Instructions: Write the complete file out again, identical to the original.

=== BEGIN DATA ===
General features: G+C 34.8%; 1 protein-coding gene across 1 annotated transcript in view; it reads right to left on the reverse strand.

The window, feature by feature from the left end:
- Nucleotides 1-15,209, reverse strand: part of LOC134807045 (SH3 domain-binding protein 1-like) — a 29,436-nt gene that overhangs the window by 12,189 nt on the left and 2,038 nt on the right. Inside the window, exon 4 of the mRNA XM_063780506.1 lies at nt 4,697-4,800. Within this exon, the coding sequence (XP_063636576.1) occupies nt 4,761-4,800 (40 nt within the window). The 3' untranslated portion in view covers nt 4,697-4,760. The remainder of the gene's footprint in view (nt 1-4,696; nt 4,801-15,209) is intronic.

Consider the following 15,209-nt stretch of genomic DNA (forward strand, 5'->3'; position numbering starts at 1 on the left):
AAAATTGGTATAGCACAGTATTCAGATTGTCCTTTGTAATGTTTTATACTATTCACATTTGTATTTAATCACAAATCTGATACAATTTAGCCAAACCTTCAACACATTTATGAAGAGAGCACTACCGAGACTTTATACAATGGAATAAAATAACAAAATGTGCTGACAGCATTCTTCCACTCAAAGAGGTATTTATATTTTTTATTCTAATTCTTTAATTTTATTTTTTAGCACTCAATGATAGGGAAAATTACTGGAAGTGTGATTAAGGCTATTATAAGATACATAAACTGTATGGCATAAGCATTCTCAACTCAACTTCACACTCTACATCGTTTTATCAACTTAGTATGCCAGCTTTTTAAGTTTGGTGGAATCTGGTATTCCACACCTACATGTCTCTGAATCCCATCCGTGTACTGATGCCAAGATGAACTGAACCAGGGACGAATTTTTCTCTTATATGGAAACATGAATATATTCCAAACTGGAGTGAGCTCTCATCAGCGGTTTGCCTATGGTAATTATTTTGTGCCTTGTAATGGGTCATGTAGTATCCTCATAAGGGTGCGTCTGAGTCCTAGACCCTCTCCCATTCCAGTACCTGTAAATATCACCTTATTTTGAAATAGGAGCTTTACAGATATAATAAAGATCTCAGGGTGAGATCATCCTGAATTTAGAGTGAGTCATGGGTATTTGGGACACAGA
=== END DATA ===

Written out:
General features: G+C 34.8%; 1 protein-coding gene across 1 annotated transcript in view; it reads right to left on the reverse strand.

The window, feature by feature from the left end:
- Nucleotides 1-15,209, reverse strand: part of LOC134807045 (SH3 domain-binding protein 1-like) — a 29,436-nt gene that overhangs the window by 12,189 nt on the left and 2,038 nt on the right. Inside the window, exon 4 of the mRNA XM_063780506.1 lies at nt 4,697-4,800. Within this exon, the coding sequence (XP_063636576.1) occupies nt 4,761-4,800 (40 nt within the window). The 3' untranslated portion in view covers nt 4,697-4,760. The remainder of the gene's footprint in view (nt 1-4,696; nt 4,801-15,209) is intronic.

Consider the following 15,209-nt stretch of genomic DNA (forward strand, 5'->3'; position numbering starts at 1 on the left):
AAAATTGGTATAGCACAGTATTCAGATTGTCCTTTGTAATGTTTTATACTATTCACATTTGTATTTAATCACAAATCTGATACAATTTAGCCAAACCTTCAACACATTTATGAAGAGAGCACTACCGAGACTTTATACAATGGAATAAAATAACAAAATGTGCTGACAGCATTCTTCCACTCAAAGAGGTATTTATATTTTTTATTCTAATTCTTTAATTTTATTTTTTAGCACTCAATGATAGGGAAAATTACTGGAAGTGTGATTAAGGCTATTATAAGATACATAAACTGTATGGCATAAGCATTCTCAACTCAACTTCACACTCTACATCGTTTTATCAACTTAGTATGCCAGCTTTTTAAGTTTGGTGGAATCTGGTATTCCACACCTACATGTCTCTGAATCCCATCCGTGTACTGATGCCAAGATGAACTGAACCAGGGACGAATTTTTCTCTTATATGGAAACATGAATATATTCCAAACTGGAGTGAGCTCTCATCAGCGGTTTGCCTATGGTAATTATTTTGTGCCTTGTAATGGGTCATGTAGTATCCTCATAAGGGTGCGTCTGAGTCCTAGACCCTCTCCCATTCCAGTACCTGTAAATATCACCTTATTTTGAAATAGGAGCTTTACAGATATAATAAAGATCTCAGGGTGAGATCATCCTGAATTTAGAGTGAGTCATGGGTATTTGGGACACAGA